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When you get a job offer, your eyes will automatically zero in on the compensation and benefits package attached to it. And even if it makes you do a happy dance, know that you can probably get more. This doesn’t mean you’re greedy, delusional or narcissistic in any way … in fact, employers expect negotiation to happen. They weren’t born yesterday.

Here’s another tidbit to consider if the idea of negotiating is intimidating: Doing so in a professional manner will only enhance your value in the eyes of your new boss. It shows your professionalism, confidence, and ability to perform and succeed under pressure. So there.

Knowing how to negotiate salary and benefits is a valuable strength to make sure you get exactly what you deserve and are worth. And like any skill, it takes preparation and practice to get it right. Here are three tips that may ease any stress you’re feeling about it:

Be familiar with relevant salary trends.

Enter negotiations as informed as possible. This will be a strong bargaining chip.

  • Get a current, realistic view of what compensation looks like for the specific position you’ve been offered. Factor in your experience level and other qualifications, as well as the geographic area where you’d be working. Having this data gives you a good baseline for your request and can be used to justify it. Your statements may focus on successful results you’ve achieved in previous roles, goals you’ve met, revenue you’ve driven, or awards or recognitions you’ve earned. If possible, support your case with clear-cut facts and numbers.

Build a strong case.

Set the right expectations early on in the process. Be prepared to clearly explain not only what you deserve, but also why you deserve it.

  • Highlight your strengths without regurgitating exactly what’s on your resume. They’ve already seen that. But, do return to those same basic message points. Jot them down ahead of time and practice your delivery with a trusted friend or in front of a mirror, so you can go in strong and confident without sounding rehearsed.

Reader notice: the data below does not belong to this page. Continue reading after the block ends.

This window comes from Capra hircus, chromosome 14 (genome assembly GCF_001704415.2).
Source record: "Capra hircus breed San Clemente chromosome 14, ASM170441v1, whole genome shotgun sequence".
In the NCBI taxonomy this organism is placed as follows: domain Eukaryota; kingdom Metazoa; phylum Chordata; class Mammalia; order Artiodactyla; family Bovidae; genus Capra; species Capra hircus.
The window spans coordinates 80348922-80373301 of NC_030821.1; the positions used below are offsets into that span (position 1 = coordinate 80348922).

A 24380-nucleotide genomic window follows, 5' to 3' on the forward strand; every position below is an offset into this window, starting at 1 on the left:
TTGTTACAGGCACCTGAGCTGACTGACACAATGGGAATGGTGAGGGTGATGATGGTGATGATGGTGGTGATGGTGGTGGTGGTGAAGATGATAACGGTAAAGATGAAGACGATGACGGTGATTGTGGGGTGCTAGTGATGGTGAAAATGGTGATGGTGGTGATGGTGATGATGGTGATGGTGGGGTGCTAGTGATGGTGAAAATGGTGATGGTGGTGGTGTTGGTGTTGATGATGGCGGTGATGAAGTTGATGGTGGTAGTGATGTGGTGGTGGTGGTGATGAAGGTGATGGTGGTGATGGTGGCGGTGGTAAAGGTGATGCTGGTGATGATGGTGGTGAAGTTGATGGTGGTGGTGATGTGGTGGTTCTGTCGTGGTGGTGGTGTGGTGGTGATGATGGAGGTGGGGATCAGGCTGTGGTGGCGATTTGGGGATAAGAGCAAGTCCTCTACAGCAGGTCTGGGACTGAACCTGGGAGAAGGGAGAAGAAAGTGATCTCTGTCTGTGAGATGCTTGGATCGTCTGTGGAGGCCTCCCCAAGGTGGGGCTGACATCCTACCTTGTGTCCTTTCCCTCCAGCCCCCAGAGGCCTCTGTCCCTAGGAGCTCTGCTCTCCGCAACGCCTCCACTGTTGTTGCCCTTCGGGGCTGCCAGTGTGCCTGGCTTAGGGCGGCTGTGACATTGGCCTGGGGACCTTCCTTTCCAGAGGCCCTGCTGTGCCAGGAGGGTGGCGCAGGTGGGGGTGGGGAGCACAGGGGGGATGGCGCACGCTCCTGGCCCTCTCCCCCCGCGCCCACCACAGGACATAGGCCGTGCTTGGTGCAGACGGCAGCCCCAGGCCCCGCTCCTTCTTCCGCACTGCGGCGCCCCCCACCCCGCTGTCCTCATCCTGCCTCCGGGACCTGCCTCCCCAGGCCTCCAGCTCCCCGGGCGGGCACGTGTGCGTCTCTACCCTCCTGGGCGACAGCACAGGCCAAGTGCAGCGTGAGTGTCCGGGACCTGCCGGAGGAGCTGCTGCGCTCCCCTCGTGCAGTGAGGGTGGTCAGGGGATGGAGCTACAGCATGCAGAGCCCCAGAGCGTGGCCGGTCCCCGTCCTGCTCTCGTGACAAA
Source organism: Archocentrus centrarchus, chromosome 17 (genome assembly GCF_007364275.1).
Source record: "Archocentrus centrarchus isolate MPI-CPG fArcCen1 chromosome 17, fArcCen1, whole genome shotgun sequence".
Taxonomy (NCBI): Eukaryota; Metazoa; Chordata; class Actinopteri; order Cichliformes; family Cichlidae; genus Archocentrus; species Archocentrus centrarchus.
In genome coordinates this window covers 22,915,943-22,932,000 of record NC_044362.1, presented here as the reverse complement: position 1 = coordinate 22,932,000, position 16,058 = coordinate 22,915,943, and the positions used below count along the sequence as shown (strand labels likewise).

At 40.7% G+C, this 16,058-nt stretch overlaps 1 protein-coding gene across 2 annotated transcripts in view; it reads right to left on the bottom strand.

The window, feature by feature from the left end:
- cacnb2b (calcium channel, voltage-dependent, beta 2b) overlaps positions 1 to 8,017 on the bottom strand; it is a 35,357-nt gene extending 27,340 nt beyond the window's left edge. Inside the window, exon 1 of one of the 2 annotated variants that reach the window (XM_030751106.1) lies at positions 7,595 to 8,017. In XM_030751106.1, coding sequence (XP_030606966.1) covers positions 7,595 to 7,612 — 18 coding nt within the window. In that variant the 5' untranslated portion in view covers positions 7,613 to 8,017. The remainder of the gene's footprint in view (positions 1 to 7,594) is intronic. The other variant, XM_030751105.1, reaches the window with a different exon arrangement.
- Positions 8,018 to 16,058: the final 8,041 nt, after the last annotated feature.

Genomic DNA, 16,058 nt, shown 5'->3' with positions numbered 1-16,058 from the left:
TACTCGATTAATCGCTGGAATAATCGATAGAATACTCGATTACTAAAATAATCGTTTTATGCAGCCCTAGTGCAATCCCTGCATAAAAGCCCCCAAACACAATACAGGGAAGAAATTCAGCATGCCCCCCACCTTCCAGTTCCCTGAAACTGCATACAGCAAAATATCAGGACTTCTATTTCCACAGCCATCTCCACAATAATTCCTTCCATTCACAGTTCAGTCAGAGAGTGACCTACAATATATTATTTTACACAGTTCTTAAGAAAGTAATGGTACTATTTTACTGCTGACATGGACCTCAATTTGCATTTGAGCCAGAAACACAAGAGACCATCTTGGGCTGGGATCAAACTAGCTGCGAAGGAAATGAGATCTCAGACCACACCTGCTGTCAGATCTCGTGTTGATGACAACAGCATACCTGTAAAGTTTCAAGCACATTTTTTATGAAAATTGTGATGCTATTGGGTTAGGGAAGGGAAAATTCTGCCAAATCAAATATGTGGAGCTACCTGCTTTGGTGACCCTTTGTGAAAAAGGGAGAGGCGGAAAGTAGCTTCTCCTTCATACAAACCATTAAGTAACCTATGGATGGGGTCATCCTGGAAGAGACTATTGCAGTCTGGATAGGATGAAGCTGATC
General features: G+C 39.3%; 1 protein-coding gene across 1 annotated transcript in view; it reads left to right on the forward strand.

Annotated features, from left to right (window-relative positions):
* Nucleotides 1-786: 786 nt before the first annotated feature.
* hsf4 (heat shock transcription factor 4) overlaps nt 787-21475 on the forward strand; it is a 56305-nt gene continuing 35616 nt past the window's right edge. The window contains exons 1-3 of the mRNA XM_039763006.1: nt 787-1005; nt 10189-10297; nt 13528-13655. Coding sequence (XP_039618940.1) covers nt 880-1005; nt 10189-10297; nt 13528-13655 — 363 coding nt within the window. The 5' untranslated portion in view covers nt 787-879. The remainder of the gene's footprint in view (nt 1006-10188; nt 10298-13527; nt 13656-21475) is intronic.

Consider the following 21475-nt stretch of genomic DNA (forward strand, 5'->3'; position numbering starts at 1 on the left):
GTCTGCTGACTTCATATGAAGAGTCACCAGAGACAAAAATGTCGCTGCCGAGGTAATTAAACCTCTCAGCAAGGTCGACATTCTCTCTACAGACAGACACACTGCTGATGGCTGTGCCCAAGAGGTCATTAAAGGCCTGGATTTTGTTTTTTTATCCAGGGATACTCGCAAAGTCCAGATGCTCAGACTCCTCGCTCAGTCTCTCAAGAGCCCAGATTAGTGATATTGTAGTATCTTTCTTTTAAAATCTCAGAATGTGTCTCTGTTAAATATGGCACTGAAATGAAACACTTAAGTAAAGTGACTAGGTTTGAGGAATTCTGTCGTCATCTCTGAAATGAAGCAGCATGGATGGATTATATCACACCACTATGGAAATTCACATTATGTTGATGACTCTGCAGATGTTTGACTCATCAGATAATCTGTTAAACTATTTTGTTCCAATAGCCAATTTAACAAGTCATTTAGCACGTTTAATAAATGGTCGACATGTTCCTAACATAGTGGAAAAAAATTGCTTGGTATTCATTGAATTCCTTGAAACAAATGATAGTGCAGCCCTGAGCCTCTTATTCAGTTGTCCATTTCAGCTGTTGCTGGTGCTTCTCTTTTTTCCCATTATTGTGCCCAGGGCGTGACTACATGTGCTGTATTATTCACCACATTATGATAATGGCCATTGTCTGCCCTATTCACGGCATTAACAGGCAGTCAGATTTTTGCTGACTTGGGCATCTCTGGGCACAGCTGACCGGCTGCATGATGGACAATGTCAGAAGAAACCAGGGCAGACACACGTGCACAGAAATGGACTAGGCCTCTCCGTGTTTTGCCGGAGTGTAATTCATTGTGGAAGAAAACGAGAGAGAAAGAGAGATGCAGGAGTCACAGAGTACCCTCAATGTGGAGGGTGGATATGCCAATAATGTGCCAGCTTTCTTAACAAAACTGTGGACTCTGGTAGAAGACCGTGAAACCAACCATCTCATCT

Salary only tells part of the story.

Benefits and perks like bonuses, additional vacation or other paid time off, educational assistance, and better professional development opportunities are also negotiable – and if you were to put a price tag on them, it would clearly illustrate that they mean just as much, if not more, than a bump in salary.

  • Consider what’s most valuable to you. It’s your job, your life, and your Your new employer is not going to send you packing. They like you, they want you, and they need you on their team. Otherwise, you wouldn’t even be at this point, right? So congrats, and go for it!

As a talent acquisition professional, it’s part of your job to help others negotiate the best deals possible as they transition into new career opportunities. But start by taking care of yourself as you grow your own successful future. If you need more tips, insight, resources, and last but not least, contacts in the recruitment world, contact Search Wizards. Our sole focus is matching recruiting pros with outstanding employers, and we’d love to talk and welcome you into our vast client network. So, shout out to us today!